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A new report on climate change's impact on agriculture predicts 25
million more malnourished children around the world by 2050. Countries
in sub-Saharan Africa are particularly vulnerable.
report from the International Food Policy Research Institute says
climate change will increase the global number of malnourished children
by 25 million in the next 40 years.
Forty percent of these children will live in Africa.
report compares economic and biological factors affecting child
nutrition in two future scenarios - a world with and a world without
Gerard Nelson is lead researcher for the report
at the International Food Policy Research Institute. He says climate
change will have a particularly bad impact on agricultural yields in
"On top of that sub-saharan Africa in
particular is home to a large number of poor people," Nelson said. "And
one of the key messages to take home from our analysis is that with
higher incomes people are more resilient to a variety of changes and
that will be especially true for climate change."
says that in 2050 average wheat yields in sub-Saharan Africa will
decline by up to 22 percent as a result of climate change. Irrigation
water supply is also expected to decrease and less food availability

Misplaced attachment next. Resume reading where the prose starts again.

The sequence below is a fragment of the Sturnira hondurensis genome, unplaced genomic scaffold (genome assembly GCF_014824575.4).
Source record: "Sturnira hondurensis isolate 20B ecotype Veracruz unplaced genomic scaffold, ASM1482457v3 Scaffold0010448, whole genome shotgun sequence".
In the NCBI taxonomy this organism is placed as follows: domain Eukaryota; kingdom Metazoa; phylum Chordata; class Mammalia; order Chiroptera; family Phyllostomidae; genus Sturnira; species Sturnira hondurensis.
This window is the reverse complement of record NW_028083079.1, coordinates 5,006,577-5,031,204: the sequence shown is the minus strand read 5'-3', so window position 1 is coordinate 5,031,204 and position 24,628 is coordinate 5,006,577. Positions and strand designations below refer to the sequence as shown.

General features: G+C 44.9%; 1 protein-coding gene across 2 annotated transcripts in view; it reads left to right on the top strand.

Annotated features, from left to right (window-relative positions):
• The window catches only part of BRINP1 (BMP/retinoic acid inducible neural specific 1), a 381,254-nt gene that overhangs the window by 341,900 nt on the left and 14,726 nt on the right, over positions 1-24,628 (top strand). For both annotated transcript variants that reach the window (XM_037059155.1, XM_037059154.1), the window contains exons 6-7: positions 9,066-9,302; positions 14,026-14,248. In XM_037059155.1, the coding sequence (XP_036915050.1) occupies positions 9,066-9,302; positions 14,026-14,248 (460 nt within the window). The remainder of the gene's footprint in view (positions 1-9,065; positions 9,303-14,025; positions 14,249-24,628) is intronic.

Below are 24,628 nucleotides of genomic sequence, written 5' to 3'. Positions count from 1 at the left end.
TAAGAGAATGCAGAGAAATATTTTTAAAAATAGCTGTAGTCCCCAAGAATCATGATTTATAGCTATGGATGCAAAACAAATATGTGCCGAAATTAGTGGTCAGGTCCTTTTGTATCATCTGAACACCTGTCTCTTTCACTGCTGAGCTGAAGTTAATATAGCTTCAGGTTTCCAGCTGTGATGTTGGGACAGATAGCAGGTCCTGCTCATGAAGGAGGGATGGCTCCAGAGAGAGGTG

will mean on average 500 calories less per person.
Without climate change, the report projects a rise in calorie availability in Sub-Saharan Africa in 2050.
says African governments need to prioritize investment in the
agriculture sector, particularly in rural roads, research and new
technologies. Three months ahead of climate change talks in Copenhagen,
Nelson says Africa governments should focus on helping their farmers
adapt to climate change.
"As the governments of sub-Saharan
Africa prepare to go to the Copenhagen negotiations they should ensure
that agriculture is included both in the adaptation funding mechanisms
that will come out of Copenhagen as well as allow for the possibility
that mitigation funds can be used in Africa," Nelson said.
report says an additional investment in global agriculture of $7
billion per year could increase production and counteract the adverse
effects of climate change.
The report says 40 percent of this investment should go to sub-Saharan Africa.